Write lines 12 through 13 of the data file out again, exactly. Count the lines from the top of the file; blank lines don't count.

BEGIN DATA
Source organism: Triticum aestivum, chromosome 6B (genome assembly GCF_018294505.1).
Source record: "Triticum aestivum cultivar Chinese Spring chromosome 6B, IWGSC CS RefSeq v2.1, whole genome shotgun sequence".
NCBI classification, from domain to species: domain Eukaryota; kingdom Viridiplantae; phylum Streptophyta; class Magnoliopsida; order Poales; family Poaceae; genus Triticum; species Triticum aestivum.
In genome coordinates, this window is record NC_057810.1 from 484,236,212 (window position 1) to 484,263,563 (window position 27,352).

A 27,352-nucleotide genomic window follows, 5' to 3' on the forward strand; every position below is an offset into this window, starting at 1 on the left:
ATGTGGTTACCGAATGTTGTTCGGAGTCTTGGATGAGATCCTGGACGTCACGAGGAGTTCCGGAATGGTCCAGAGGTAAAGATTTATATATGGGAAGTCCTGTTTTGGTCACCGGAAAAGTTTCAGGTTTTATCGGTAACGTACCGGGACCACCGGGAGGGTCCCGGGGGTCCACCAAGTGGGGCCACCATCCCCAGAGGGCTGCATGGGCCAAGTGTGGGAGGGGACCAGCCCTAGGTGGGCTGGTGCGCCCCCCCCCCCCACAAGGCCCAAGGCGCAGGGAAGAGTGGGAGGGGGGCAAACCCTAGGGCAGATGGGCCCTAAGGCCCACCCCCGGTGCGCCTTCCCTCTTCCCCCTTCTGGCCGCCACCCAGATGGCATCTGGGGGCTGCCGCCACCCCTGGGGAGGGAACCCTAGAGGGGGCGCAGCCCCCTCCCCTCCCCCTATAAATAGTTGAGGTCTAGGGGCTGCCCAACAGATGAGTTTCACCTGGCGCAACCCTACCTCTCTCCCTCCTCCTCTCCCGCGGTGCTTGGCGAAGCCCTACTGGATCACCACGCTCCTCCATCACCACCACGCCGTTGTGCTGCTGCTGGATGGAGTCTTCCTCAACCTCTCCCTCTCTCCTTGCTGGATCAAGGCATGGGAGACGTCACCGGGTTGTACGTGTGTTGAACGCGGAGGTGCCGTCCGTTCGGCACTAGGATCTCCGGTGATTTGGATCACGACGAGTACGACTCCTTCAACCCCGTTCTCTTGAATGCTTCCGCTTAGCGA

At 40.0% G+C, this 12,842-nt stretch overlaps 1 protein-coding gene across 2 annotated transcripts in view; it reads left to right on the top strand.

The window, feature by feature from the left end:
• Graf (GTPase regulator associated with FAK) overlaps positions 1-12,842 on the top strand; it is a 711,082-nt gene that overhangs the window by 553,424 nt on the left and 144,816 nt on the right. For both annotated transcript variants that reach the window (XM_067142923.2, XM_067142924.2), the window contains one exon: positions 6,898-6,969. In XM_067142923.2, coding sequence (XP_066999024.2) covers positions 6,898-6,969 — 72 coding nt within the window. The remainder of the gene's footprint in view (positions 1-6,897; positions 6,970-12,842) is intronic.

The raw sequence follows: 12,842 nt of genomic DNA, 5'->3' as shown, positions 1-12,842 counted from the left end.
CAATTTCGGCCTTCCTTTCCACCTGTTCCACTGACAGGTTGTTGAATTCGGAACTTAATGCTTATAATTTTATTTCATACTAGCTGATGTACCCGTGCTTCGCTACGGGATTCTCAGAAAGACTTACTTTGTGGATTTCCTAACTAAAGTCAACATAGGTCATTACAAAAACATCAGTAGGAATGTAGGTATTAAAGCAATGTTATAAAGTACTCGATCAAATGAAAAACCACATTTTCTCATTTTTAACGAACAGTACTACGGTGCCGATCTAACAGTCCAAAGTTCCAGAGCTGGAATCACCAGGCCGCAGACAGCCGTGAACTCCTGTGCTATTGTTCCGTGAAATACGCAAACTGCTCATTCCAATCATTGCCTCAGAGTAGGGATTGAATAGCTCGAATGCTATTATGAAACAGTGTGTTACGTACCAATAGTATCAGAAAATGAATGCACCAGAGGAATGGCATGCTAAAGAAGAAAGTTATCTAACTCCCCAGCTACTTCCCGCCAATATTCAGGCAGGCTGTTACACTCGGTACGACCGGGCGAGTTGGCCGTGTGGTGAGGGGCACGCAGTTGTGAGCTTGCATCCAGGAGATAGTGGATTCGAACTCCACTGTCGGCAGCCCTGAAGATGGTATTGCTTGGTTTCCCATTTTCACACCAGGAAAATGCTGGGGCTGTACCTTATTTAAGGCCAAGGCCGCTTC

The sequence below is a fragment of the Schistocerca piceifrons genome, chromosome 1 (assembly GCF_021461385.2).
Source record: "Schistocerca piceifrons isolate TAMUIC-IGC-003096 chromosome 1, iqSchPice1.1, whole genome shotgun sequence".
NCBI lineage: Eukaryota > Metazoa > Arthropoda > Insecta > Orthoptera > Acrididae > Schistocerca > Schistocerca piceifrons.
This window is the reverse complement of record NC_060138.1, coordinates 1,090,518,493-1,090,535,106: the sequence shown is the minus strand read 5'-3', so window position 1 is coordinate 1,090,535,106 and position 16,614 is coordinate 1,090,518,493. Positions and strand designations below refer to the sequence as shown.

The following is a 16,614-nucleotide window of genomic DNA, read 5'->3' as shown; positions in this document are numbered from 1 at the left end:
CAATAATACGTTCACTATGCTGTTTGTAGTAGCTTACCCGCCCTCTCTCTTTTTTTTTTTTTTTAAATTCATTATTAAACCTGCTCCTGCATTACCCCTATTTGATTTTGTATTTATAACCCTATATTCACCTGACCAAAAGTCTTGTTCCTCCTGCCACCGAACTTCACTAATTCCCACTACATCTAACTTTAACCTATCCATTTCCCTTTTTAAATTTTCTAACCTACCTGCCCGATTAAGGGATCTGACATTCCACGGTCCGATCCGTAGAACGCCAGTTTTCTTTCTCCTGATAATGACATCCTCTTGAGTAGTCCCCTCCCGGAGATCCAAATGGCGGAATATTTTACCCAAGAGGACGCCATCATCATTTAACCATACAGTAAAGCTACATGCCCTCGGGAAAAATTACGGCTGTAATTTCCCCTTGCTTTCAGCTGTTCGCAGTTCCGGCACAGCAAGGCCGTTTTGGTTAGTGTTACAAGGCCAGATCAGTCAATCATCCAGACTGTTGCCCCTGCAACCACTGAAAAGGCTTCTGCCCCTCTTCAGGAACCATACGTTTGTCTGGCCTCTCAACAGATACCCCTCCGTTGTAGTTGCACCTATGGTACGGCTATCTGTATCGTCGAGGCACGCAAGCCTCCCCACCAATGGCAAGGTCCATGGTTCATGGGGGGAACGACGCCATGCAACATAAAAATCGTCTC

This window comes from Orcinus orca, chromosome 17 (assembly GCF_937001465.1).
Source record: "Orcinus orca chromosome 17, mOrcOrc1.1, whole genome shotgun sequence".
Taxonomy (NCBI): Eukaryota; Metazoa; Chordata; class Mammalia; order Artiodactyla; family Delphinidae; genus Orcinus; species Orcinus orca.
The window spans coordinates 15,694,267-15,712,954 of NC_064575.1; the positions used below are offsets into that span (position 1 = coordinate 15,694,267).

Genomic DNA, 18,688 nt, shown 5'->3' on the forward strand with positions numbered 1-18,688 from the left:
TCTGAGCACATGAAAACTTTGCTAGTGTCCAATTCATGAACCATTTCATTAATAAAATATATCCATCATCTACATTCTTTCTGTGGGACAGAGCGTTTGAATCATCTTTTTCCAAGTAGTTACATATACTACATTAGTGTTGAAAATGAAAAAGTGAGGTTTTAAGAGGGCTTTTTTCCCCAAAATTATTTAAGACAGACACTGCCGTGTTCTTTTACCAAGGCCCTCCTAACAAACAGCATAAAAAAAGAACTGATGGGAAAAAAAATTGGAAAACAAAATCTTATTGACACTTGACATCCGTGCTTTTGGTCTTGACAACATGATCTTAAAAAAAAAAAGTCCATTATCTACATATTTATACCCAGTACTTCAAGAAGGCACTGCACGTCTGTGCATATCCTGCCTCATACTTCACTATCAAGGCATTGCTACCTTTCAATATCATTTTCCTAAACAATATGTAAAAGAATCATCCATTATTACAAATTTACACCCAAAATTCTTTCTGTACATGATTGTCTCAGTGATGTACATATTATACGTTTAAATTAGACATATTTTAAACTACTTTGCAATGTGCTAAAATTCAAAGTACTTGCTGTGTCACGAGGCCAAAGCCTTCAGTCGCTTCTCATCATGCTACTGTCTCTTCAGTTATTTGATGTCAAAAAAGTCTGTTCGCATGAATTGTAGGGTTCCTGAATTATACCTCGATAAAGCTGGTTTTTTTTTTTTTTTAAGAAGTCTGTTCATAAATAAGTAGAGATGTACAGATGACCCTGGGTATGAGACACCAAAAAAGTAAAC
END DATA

The sequence below is a fragment of the Schistocerca piceifrons genome, chromosome 1 (assembly GCF_021461385.2).
Source record: "Schistocerca piceifrons isolate TAMUIC-IGC-003096 chromosome 1, iqSchPice1.1, whole genome shotgun sequence".